Thursday morning, former Turing Pharmaceuticals CEO and current metaphor for the sickness in the soul of America Martin Shkreli was called to testify before the House Committee on Oversight and Government Reform. Shkreli spent the hearing pleading the Fifth, but first, he earned a scolding for smirking.
Newly-released memos confirmed that Shkreli wrote terrible, giddy emails to an unidentified person after his company, Turing Pharmaceuticals, acquired the drug Daraprim and jacked up the price.
“So 5,000 paying bottles at the new price is $375,000,000 — almost all of it is profit and I think we will get three years of that or more,” he wrote.
This morning, Shkreli was called to testify, along with another drug company CEO, Howard B. Schiller of Valeant Pharmaceuticals, who also sent very unwise emails about how to maximize the company’s profits via charging more money for two life-saving heart medications, Nitropress and Isuprel.
Rep. Elijah Cummings, who released those damning memos from Shkreli and Schiller, delivered an opening statement that was largely a harsh lecture against Shkreli. He got madder when he spotted Shkreli smiling.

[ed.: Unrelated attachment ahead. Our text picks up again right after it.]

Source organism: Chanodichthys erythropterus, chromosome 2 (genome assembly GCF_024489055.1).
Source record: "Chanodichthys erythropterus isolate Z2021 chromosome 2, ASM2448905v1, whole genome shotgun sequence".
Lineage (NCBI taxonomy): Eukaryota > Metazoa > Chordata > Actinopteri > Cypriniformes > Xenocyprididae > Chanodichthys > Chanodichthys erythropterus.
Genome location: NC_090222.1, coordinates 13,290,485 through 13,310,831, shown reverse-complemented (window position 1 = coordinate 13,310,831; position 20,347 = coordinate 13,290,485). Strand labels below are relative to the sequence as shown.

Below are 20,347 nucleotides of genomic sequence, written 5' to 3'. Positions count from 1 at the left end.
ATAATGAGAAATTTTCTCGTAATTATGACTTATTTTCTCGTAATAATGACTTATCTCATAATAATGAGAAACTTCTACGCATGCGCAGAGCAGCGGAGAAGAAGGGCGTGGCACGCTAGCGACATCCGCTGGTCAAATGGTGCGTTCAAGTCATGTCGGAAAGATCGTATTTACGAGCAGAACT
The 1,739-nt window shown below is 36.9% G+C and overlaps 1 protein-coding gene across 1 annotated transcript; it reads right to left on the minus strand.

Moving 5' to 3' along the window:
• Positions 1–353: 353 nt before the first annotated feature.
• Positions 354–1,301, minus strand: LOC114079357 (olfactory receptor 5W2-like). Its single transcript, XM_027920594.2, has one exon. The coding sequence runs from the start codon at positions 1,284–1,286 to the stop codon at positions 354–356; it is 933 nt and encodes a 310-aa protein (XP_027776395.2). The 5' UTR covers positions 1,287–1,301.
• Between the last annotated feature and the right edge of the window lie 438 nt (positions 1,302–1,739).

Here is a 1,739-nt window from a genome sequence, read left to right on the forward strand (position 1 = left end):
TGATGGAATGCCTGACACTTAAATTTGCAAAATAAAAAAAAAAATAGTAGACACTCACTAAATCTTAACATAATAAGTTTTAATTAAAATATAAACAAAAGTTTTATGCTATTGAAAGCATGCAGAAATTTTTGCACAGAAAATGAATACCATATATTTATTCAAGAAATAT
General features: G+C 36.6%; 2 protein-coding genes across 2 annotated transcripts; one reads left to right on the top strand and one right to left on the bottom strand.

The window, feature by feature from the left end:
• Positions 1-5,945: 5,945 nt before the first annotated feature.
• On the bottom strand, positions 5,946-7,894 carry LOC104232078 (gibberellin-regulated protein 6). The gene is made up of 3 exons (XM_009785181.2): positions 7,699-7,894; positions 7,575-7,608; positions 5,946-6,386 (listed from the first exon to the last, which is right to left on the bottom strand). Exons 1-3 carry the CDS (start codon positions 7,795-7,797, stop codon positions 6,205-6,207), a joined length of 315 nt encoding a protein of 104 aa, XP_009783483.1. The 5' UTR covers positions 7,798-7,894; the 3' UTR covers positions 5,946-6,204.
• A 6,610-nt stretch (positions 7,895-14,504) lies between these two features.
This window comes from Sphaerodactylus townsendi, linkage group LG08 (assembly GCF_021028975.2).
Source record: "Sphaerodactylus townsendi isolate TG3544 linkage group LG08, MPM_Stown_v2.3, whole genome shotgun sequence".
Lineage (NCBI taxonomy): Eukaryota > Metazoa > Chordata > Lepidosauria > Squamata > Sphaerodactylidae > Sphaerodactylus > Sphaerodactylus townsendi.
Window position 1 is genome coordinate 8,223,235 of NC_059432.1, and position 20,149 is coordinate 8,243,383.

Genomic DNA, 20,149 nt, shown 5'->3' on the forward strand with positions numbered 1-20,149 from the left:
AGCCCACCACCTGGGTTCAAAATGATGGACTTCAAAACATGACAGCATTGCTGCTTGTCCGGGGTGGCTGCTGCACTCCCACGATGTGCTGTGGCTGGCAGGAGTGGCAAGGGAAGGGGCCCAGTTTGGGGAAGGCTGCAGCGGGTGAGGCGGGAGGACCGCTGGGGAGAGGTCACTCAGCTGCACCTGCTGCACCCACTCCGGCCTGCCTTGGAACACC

Shkreli repeatedly invoked his 5th Amendment right against self-incrimination, even when Rep. Troy Gowdy made fun of his “little webcam”—you remember his nightly, occasionally creepy webcam broadcasts- and his purchase of that WuTang album.
Shkreli resigned from Turing in mid-December after he was indicted on unrelated securities fraud charges. Rep. Elijah Cummings, when he spoke again, told Shkreli he wanted to “plead with you” to get Turing to lower the price of Daraprim once more.
“I know you’re smiling,” Cummings added, as Shkreli did that again. “But I’m very serious, sir. The way I see it, you can go down in history as the poster boy for greedy drug company executives, or you can change the system. You have detailed knowledge about drug companies and the system we have today, and I truly believe—are you listening?”
“Yes,” Shkreli replied
“I truly believe you could become a force of tremendous good,” Cummings said, begging him against to “reflect on it” before ending with “God bless you.”
Shkreli didn’t respond. Soon after, Committee Chair Jason Chaffetz ordered that Shkreli be excused. He said he doesn’t intend to hold Shkreli in contempt.
Meanwhile, in his statement, Valeant CEO Schiller sounded repentant, more or less.
“Mr. Chairman, we made mistakes, we’re listening, and we’re changing,” Schiller told the committee, promising the company’s future drug price increases would be “well within industry norms.”
Update, 12 p.m.:
Shkreli has been busily not taking the Fifth on Twitter, which seems like a really bad idea.
Image via AP.